I just got back from a very enjoyable trip to Saskatchewan (I heard it was nice this time of year) to visit my brother and his family and play some hockey. Among other things, it gave me the opportunity to do something that I’ve never had the chance to do before: observe my brother in a classroom context. I sat in on his Intro to Theology class Monday morning and left with much to think about.
One of the chief tasks of a theological education, we discovered, is learning how to prioritize beliefs about God. Which beliefs are central? Which ones can we acknowledge differences of opinion on? In response to which ones can (must?) we simply say that Christians of good will, reasonable intelligence, and sincere faith simply do not agree? How do we think for ourselves about God while not abandoning the broad categories of received orthodoxy?
All this was still whirring around my brain as I jetted back to the west coast on Monday, and when I read this article by David Brooks in yesterday’s New York Times. Brooks talks about finding a balance between two goals of a proper education. On the one hand, we want to teach students to think critically for themselves, to challenge received dogmas, to push against the edges of what we think we know, to allow ourselves to be “disoriented and reoriented” by what and how we study.
On the other hand, Brooks argues, we need a return to “institutional thinking.” We all must travel through certain social structures, whether these are the structures of family, education, career, science or even (and Brooks doesn’t mention this specifically) religion. In each of these institutions, we must take as given a certain set of parameters, guidelines, and ways of thinking and doing. Brooks uses the rather benign example of baseball player Ryne Sandberg’s acceptance speech into the hall of fame, where he referred to having always felt a sense of obligation to “the game” and how it was “meant to be played.” This is the kind of thing that Brooks advocates a return to.
In the former approach—the approach, I would suggest, most of us are more familiar with—it is we who are in control. We ask the questions that are important to us, we decide what we will accept or reject, we decide what we will believe. We ask the questions of the external world and construct our worldviews based on the answers we prefer. The individual is sovereign.
According to Brooks,
institutional thinking is eroding. Faith in all institutions, including charities, has declined precipitously over the past generation, not only in the U.S. but around the world. Lack of institutional awareness has bred cynicism and undermined habits of behavior.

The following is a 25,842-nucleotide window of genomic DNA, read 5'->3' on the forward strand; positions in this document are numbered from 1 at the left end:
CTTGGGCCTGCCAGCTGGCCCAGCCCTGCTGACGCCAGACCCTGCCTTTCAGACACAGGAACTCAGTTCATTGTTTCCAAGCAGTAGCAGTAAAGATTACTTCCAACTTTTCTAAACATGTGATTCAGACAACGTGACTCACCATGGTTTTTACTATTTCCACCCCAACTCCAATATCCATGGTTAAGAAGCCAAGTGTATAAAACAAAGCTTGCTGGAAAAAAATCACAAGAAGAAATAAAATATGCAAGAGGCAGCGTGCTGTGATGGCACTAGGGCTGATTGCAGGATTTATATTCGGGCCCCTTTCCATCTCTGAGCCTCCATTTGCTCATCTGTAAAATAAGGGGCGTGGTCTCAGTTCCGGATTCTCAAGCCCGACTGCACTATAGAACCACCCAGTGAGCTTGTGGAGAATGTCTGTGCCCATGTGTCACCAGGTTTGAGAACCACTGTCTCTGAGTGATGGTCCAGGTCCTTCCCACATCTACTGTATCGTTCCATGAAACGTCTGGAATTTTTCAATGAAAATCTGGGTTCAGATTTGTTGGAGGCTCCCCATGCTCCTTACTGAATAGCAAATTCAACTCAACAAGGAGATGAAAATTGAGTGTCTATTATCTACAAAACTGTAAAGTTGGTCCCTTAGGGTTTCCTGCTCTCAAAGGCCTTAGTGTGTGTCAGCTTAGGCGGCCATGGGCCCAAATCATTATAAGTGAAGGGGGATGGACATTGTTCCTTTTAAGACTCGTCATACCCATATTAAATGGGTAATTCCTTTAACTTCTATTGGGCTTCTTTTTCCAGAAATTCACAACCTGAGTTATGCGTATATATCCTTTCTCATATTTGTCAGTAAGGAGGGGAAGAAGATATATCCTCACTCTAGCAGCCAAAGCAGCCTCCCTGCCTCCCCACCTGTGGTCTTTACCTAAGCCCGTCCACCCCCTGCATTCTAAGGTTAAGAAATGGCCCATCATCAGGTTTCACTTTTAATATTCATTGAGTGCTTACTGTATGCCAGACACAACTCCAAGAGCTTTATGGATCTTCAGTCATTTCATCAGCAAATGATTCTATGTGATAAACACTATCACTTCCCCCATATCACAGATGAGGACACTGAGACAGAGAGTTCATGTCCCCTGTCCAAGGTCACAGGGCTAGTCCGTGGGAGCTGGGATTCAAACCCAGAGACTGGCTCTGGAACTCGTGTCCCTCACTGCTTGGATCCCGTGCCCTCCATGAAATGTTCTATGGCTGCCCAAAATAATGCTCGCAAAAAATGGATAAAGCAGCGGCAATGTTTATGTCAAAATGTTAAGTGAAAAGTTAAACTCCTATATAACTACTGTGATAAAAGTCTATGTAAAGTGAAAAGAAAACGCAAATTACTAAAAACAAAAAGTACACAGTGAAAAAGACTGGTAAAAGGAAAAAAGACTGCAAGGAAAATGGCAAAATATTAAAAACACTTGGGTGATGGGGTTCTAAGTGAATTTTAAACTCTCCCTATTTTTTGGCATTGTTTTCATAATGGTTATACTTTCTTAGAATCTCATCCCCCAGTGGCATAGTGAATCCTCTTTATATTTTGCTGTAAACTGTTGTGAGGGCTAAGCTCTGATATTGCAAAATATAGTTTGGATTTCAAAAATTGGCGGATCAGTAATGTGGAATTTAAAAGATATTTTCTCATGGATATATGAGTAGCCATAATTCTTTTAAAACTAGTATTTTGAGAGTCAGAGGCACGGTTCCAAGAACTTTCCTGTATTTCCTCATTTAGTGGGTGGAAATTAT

In other words, a world consisting of people who rarely move beyond putting their own questions and demands to life—who do not consider that life might be asking something of them, something which might require (gasp!) something like conformity or self-sacrifice—does not lead to a very good citizens or a very good world. That’s a remarkable thing to hear, now at the dawn of the twenty-first century.
It’s not hard to extend Brooks’ argument into the realm of religion. Religions have always, in some form or another, maintained that life does, indeed, ask questions of us. Whether at the cognitional, the ethical, or at the ritual level, all religions have held that there are ways of being and thinking in the world that respond best to the questions that a world such as ours (with all of its limitations, opportunities, and demands) puts to creatures such as us (with all of our limitations, abilities, desires). Religions have always claimed to offer ways of living and thinking in response to the questions life asks of us.
But religions are also, obviously, associated with such nefarious things as mind-control, indoctrination, rigidity, lack of curiosity, intolerance, homogeneity, and quite likely every other form of nastiness that you could come up with. Brooks is aware that advocating a return to “institutional thinking” will seem strange, and possibly unwelcome from this vantage point in history, but he persists:
Institutions do all the things that are supposed to be bad. They impede personal exploration. They enforce conformity.
But they often save us from our weaknesses and give meaning to life.
We need institutional thinking to give meaning to life? In an op-ed in the New York Times? Wow.
Returning to the classroom of a little Bible College on the frozen prairies, I think that what I saw Monday morning represented the best of what Brooks is advocating here. I saw a balance between presenting students with the generic questions life asks of us—Why do we long for justice and goodness? What is the nature of beauty? Why do we love it? What could account for the human impulse toward spirituality? Why do we operate best in community? Why do we, in all of these areas, fail to attain what we so desperately crave?—and teaching them to (critically) consider the received categories and structures of Christian theology, and learn how to think and grow within them.
I saw the balance between individual and institutional thinking that I think represents the most healthy, the most fulfilling, and the most biblical approach to answering the questions life asks of all of us.